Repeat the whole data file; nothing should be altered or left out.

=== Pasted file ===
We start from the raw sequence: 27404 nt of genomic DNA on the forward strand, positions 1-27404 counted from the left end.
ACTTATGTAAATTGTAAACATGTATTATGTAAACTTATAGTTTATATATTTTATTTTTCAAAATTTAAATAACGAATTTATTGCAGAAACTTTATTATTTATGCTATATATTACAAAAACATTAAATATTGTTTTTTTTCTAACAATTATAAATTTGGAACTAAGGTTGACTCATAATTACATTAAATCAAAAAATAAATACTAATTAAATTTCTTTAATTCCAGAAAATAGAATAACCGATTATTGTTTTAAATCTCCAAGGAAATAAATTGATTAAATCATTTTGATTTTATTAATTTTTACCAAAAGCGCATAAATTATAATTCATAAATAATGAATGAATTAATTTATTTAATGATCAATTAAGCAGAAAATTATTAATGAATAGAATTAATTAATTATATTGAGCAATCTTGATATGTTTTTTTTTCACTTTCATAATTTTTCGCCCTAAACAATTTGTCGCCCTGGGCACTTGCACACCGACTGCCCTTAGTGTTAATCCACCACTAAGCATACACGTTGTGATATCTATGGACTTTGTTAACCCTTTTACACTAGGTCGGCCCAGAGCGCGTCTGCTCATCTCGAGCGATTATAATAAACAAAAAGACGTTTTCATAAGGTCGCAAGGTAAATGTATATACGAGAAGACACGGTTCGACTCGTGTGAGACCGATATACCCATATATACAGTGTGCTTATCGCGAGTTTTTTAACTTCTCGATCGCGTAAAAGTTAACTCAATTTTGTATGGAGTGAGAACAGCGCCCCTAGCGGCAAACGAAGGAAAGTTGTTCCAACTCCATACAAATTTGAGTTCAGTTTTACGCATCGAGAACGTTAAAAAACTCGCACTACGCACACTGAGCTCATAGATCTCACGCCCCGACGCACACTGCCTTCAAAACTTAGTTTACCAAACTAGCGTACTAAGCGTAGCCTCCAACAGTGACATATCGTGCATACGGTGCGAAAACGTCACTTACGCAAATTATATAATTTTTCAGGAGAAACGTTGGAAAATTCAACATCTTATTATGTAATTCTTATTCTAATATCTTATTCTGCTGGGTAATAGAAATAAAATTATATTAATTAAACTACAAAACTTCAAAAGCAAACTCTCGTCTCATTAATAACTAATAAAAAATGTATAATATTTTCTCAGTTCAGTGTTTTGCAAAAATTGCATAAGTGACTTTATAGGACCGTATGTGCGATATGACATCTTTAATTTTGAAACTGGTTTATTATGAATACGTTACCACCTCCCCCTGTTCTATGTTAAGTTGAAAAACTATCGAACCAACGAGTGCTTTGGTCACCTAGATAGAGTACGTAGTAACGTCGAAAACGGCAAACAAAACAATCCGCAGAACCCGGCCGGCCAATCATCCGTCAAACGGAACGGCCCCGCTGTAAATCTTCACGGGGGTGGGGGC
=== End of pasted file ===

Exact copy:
We start from the raw sequence: 27404 nt of genomic DNA on the forward strand, positions 1-27404 counted from the left end.
ACTTATGTAAATTGTAAACATGTATTATGTAAACTTATAGTTTATATATTTTATTTTTCAAAATTTAAATAACGAATTTATTGCAGAAACTTTATTATTTATGCTATATATTACAAAAACATTAAATATTGTTTTTTTTCTAACAATTATAAATTTGGAACTAAGGTTGACTCATAATTACATTAAATCAAAAAATAAATACTAATTAAATTTCTTTAATTCCAGAAAATAGAATAACCGATTATTGTTTTAAATCTCCAAGGAAATAAATTGATTAAATCATTTTGATTTTATTAATTTTTACCAAAAGCGCATAAATTATAATTCATAAATAATGAATGAATTAATTTATTTAATGATCAATTAAGCAGAAAATTATTAATGAATAGAATTAATTAATTATATTGAGCAATCTTGATATGTTTTTTTTTCACTTTCATAATTTTTCGCCCTAAACAATTTGTCGCCCTGGGCACTTGCACACCGACTGCCCTTAGTGTTAATCCACCACTAAGCATACACGTTGTGATATCTATGGACTTTGTTAACCCTTTTACACTAGGTCGGCCCAGAGCGCGTCTGCTCATCTCGAGCGATTATAATAAACAAAAAGACGTTTTCATAAGGTCGCAAGGTAAATGTATATACGAGAAGACACGGTTCGACTCGTGTGAGACCGATATACCCATATATACAGTGTGCTTATCGCGAGTTTTTTAACTTCTCGATCGCGTAAAAGTTAACTCAATTTTGTATGGAGTGAGAACAGCGCCCCTAGCGGCAAACGAAGGAAAGTTGTTCCAACTCCATACAAATTTGAGTTCAGTTTTACGCATCGAGAACGTTAAAAAACTCGCACTACGCACACTGAGCTCATAGATCTCACGCCCCGACGCACACTGCCTTCAAAACTTAGTTTACCAAACTAGCGTACTAAGCGTAGCCTCCAACAGTGACATATCGTGCATACGGTGCGAAAACGTCACTTACGCAAATTATATAATTTTTCAGGAGAAACGTTGGAAAATTCAACATCTTATTATGTAATTCTTATTCTAATATCTTATTCTGCTGGGTAATAGAAATAAAATTATATTAATTAAACTACAAAACTTCAAAAGCAAACTCTCGTCTCATTAATAACTAATAAAAAATGTATAATATTTTCTCAGTTCAGTGTTTTGCAAAAATTGCATAAGTGACTTTATAGGACCGTATGTGCGATATGACATCTTTAATTTTGAAACTGGTTTATTATGAATACGTTACCACCTCCCCCTGTTCTATGTTAAGTTGAAAAACTATCGAACCAACGAGTGCTTTGGTCACCTAGATAGAGTACGTAGTAACGTCGAAAACGGCAAACAAAACAATCCGCAGAACCCGGCCGGCCAATCATCCGTCAAACGGAACGGCCCCGCTGTAAATCTTCACGGGGGTGGGGGC